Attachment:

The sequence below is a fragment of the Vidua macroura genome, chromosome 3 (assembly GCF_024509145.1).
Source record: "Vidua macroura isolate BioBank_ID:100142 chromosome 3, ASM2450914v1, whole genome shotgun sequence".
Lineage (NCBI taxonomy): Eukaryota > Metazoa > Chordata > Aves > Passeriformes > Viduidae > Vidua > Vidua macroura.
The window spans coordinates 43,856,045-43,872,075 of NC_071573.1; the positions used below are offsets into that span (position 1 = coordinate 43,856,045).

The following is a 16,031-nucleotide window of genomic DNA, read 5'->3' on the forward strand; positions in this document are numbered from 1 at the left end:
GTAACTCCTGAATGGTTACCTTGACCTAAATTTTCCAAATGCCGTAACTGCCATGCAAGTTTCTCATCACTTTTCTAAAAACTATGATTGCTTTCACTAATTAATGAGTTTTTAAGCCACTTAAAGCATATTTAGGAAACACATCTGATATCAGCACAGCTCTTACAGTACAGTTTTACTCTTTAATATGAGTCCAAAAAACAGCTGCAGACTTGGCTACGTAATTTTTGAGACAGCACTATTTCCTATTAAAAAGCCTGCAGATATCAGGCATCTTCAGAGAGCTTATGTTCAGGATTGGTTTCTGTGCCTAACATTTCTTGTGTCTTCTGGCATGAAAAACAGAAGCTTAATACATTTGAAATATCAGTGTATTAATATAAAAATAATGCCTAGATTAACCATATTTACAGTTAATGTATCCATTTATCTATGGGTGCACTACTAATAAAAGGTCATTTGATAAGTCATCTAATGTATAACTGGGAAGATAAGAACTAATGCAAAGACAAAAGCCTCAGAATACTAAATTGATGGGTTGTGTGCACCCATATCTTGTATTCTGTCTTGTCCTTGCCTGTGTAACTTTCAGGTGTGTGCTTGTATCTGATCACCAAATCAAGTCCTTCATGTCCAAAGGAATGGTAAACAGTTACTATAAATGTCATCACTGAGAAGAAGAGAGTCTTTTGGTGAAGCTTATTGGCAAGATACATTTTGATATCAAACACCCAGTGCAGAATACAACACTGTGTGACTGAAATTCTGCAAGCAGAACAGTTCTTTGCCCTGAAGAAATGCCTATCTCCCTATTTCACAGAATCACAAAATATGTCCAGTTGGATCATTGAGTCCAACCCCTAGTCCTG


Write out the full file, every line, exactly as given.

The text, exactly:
The sequence below is a fragment of the Vidua macroura genome, chromosome 3 (assembly GCF_024509145.1).
Source record: "Vidua macroura isolate BioBank_ID:100142 chromosome 3, ASM2450914v1, whole genome shotgun sequence".
Lineage (NCBI taxonomy): Eukaryota > Metazoa > Chordata > Aves > Passeriformes > Viduidae > Vidua > Vidua macroura.
The window spans coordinates 43,856,045-43,872,075 of NC_071573.1; the positions used below are offsets into that span (position 1 = coordinate 43,856,045).

The following is a 16,031-nucleotide window of genomic DNA, read 5'->3' on the forward strand; positions in this document are numbered from 1 at the left end:
GTAACTCCTGAATGGTTACCTTGACCTAAATTTTCCAAATGCCGTAACTGCCATGCAAGTTTCTCATCACTTTTCTAAAAACTATGATTGCTTTCACTAATTAATGAGTTTTTAAGCCACTTAAAGCATATTTAGGAAACACATCTGATATCAGCACAGCTCTTACAGTACAGTTTTACTCTTTAATATGAGTCCAAAAAACAGCTGCAGACTTGGCTACGTAATTTTTGAGACAGCACTATTTCCTATTAAAAAGCCTGCAGATATCAGGCATCTTCAGAGAGCTTATGTTCAGGATTGGTTTCTGTGCCTAACATTTCTTGTGTCTTCTGGCATGAAAAACAGAAGCTTAATACATTTGAAATATCAGTGTATTAATATAAAAATAATGCCTAGATTAACCATATTTACAGTTAATGTATCCATTTATCTATGGGTGCACTACTAATAAAAGGTCATTTGATAAGTCATCTAATGTATAACTGGGAAGATAAGAACTAATGCAAAGACAAAAGCCTCAGAATACTAAATTGATGGGTTGTGTGCACCCATATCTTGTATTCTGTCTTGTCCTTGCCTGTGTAACTTTCAGGTGTGTGCTTGTATCTGATCACCAAATCAAGTCCTTCATGTCCAAAGGAATGGTAAACAGTTACTATAAATGTCATCACTGAGAAGAAGAGAGTCTTTTGGTGAAGCTTATTGGCAAGATACATTTTGATATCAAACACCCAGTGCAGAATACAACACTGTGTGACTGAAATTCTGCAAGCAGAACAGTTCTTTGCCCTGAAGAAATGCCTATCTCCCTATTTCACAGAATCACAAAATATGTCCAGTTGGATCATTGAGTCCAACCCCTAGTCCTG